I was unable to attend this past Thursday's class for multiple reasons. Our class had guest speaker Ellen Silverman come to our Senior Seminar class to discuss our Tree of Life based on the book, "Retelling the Stories of Our Lives: Everyday Narrative Therapy to Draw Inspiration and Transform Experience" written by David Denborough. In the link you will find the reading that shows you how to make your own tree of life and what Denborough wants you to think about or ask yourself as you create your tree. Enclosed in the link is a tree that you can use to make your own Tree of Life. I honestly had a rough time making my tree; there is a lot going on with friends and family, and deciding what has impacted/is impacting me positively (and unfortunately negatively) was reflection that I found difficult to put on paper. However, I wanted to share it with you because I successfully completed it and wanted to share my tree the way everyone shared their own trees in class. I highlighted my "professional" identity with a green highlighter, and the rest of my tree is my personal identity. The best part about this exercise is like actually trees, no two trees are exactly the same, and I am proud of my own, unique tree that consists of its own personal roots, ground, trunk, branches, leaves, fruits, seeds, and even compost. This exercise, although rough, was important to lay out for myself, and I couldn't be more proud of the person I am "growing" to be.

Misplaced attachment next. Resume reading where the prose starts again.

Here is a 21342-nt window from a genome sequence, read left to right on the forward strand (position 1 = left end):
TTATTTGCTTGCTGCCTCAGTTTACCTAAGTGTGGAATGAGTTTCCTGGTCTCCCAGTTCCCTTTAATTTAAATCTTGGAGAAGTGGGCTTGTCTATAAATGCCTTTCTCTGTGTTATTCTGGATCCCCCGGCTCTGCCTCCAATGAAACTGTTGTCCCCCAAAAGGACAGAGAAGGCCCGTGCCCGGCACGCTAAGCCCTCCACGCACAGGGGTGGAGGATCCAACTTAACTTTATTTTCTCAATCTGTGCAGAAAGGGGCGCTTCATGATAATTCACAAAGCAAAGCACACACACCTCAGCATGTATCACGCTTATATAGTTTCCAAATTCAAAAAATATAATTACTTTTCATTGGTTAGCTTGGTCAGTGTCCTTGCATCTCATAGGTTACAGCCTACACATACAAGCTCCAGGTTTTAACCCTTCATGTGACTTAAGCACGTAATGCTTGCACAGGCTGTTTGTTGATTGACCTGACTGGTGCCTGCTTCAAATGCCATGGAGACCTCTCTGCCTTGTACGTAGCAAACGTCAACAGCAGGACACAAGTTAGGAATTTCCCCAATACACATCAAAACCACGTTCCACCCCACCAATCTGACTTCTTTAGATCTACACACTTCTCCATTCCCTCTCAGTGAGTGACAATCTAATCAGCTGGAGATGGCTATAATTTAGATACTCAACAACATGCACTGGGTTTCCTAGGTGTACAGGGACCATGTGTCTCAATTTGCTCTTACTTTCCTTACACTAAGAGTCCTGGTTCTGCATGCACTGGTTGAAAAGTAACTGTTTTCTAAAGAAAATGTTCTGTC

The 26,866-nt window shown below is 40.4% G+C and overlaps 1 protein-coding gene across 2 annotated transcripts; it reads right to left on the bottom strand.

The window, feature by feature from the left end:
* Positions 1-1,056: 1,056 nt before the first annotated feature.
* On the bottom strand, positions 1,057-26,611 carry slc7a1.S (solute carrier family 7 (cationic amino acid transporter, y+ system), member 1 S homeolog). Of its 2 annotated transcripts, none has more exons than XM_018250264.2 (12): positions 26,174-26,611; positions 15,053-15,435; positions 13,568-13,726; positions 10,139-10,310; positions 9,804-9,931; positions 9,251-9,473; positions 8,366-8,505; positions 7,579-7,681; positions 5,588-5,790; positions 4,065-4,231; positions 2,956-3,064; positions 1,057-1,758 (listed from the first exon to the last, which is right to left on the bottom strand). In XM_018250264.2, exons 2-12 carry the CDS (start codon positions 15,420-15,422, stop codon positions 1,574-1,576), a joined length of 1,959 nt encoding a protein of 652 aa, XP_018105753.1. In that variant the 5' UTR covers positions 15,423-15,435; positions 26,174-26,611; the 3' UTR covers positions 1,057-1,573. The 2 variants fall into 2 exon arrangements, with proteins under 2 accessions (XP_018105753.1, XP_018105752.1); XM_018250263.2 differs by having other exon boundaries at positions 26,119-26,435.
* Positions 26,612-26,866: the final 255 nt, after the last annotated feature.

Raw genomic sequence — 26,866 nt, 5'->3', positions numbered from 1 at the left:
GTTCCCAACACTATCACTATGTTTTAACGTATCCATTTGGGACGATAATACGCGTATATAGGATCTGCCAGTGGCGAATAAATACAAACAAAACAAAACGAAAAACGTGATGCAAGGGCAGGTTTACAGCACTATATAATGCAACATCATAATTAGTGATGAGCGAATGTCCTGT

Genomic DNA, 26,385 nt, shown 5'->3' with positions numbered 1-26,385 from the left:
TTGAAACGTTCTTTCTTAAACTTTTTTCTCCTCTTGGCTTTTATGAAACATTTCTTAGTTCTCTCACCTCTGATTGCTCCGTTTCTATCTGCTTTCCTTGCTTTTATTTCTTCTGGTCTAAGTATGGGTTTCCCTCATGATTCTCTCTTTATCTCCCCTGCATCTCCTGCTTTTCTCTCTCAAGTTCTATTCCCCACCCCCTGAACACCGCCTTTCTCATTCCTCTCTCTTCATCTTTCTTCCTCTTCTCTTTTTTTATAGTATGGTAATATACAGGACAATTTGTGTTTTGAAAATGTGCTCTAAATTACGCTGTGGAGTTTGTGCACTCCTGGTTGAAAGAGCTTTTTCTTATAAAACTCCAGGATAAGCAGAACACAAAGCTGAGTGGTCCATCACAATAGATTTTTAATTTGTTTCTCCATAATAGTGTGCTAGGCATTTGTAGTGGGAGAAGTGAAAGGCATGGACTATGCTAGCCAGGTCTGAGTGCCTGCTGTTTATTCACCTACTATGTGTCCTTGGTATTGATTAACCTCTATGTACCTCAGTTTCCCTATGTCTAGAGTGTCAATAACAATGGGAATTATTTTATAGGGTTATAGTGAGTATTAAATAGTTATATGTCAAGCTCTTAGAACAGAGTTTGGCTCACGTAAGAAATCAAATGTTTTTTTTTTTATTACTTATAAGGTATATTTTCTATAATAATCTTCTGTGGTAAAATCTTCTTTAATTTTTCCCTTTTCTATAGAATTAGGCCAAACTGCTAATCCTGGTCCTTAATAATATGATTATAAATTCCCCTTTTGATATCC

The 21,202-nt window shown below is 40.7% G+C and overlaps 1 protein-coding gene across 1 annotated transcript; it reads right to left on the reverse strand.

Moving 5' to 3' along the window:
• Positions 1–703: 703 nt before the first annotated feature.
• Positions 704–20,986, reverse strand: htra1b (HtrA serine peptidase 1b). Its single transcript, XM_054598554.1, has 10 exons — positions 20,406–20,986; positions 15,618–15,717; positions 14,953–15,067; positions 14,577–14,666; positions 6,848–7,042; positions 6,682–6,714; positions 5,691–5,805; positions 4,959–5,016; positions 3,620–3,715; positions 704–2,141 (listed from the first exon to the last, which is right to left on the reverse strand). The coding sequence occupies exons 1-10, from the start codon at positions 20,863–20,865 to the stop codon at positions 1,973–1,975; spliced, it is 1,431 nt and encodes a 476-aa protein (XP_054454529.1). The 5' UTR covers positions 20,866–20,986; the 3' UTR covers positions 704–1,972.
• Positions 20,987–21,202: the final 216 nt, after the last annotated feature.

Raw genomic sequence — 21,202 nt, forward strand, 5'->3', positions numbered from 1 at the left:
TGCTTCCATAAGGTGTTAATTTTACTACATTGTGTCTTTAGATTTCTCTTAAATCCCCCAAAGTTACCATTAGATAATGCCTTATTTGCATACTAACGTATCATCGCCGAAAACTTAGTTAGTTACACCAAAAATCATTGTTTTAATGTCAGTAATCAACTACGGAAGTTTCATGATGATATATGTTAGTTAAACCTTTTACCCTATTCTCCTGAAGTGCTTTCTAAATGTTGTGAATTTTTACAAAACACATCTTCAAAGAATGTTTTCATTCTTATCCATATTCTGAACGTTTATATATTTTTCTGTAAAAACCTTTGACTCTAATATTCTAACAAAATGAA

"If our life is in turmoil, it's like a river, fast flowing and full of hazards and dangers. If we're in the middle of a fast-flowing river, it may not be the time to talk about those hazards or dangers. Instead, all of our efforts may need to go into immediate survival. We need to find a way to step out of the turmoil and the fast-flowing water and up onto the riverbank, where we can look down upon our own life."